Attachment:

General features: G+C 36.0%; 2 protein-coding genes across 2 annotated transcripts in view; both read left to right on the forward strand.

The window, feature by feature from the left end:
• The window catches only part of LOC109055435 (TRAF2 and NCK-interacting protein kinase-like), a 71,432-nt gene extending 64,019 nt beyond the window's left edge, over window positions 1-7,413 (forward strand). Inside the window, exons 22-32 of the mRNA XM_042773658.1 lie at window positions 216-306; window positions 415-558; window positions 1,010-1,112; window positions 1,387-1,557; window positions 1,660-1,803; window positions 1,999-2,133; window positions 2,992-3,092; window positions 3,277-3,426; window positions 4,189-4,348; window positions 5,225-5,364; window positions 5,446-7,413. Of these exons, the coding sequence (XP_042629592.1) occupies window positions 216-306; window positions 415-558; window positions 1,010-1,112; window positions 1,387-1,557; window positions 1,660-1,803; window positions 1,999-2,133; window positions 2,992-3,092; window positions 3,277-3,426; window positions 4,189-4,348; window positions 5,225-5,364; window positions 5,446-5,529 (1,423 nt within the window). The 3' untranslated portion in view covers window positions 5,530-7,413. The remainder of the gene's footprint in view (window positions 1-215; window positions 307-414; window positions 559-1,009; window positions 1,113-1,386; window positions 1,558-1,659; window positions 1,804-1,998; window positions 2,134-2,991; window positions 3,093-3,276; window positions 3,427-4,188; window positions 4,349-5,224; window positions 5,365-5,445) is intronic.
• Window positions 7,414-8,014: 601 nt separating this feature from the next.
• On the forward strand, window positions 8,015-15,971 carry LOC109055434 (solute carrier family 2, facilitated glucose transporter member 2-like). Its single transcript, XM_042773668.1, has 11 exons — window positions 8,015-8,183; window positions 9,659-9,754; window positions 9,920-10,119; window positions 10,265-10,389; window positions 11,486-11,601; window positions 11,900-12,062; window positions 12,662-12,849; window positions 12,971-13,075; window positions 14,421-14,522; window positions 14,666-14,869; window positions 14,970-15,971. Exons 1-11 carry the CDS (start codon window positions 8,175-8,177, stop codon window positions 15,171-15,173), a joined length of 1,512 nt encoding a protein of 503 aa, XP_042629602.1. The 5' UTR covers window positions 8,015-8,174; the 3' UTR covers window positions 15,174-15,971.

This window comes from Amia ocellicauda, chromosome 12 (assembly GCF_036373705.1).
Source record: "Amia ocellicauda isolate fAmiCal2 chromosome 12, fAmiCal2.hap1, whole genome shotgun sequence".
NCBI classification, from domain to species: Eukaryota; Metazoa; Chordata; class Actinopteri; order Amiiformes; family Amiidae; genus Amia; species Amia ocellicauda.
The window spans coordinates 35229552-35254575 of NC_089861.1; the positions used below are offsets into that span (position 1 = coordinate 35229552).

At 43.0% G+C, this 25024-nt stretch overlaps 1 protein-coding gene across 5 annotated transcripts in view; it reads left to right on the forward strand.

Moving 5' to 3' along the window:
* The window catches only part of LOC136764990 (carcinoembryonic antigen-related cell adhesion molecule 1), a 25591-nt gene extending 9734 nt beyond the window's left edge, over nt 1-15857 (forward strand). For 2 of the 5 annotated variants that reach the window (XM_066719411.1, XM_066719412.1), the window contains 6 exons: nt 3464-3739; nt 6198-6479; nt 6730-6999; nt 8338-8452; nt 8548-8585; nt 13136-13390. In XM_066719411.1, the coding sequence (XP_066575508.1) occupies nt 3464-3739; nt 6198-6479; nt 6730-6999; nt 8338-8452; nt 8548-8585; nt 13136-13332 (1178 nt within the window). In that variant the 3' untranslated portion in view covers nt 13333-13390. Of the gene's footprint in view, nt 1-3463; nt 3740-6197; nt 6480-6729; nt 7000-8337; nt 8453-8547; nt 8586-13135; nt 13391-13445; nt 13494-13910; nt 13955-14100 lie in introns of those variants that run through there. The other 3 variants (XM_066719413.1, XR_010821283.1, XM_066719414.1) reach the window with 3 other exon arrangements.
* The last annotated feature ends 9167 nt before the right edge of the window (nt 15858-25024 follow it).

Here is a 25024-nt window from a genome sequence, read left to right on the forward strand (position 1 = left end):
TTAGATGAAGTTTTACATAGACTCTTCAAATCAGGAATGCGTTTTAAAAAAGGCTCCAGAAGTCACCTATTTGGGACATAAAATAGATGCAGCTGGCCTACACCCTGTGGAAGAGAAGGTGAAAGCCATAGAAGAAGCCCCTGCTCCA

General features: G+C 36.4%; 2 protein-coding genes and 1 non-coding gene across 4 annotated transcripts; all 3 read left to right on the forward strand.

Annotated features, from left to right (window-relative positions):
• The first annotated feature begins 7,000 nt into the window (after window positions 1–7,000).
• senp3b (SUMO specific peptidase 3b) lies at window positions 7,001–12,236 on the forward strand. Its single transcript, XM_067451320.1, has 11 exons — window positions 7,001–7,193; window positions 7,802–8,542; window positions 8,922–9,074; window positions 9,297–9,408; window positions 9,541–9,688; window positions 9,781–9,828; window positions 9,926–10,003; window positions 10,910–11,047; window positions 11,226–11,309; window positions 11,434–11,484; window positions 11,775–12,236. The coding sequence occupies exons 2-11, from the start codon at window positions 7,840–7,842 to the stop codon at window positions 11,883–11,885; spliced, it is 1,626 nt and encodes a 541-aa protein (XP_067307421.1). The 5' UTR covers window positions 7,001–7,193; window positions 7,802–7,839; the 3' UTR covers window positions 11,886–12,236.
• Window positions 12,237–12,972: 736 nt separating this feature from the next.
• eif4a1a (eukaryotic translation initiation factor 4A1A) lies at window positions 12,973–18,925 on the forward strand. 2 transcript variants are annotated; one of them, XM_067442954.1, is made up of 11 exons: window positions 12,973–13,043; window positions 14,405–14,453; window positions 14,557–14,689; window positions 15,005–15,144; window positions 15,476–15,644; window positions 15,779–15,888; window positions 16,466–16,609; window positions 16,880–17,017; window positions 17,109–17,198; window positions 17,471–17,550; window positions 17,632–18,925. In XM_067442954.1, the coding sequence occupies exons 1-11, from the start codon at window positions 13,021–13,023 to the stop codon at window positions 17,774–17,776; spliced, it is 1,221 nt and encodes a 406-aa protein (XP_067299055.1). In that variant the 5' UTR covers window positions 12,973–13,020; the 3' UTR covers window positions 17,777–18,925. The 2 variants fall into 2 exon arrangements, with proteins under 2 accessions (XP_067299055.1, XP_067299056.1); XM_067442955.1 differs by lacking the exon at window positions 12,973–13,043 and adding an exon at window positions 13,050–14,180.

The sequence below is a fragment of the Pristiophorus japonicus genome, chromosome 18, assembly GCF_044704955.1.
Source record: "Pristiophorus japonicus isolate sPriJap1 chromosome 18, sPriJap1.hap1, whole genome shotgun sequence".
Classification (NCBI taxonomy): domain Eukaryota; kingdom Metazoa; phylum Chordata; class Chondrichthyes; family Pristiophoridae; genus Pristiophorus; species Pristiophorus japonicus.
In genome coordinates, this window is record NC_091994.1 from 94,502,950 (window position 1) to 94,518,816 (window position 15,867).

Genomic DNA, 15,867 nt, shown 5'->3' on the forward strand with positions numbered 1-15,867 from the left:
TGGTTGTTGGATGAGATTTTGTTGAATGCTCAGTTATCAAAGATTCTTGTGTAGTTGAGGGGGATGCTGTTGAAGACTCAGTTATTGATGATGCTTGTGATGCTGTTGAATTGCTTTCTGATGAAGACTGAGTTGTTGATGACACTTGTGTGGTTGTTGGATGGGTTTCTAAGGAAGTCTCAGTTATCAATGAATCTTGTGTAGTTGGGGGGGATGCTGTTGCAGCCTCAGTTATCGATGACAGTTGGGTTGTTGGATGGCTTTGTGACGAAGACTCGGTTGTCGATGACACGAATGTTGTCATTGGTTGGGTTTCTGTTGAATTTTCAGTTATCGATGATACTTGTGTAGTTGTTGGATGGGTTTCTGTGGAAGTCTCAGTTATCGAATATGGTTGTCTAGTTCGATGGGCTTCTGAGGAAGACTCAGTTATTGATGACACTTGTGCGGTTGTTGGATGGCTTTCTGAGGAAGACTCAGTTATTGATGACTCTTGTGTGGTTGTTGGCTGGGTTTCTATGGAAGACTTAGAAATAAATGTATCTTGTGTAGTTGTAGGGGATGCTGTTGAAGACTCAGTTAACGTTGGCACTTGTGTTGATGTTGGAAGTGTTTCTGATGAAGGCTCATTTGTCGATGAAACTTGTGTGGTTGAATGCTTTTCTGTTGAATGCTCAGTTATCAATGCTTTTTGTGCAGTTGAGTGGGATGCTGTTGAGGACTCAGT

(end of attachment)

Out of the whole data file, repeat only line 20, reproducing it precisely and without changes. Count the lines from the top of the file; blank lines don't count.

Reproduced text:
• Window positions 12,237–12,972: 736 nt separating this feature from the next.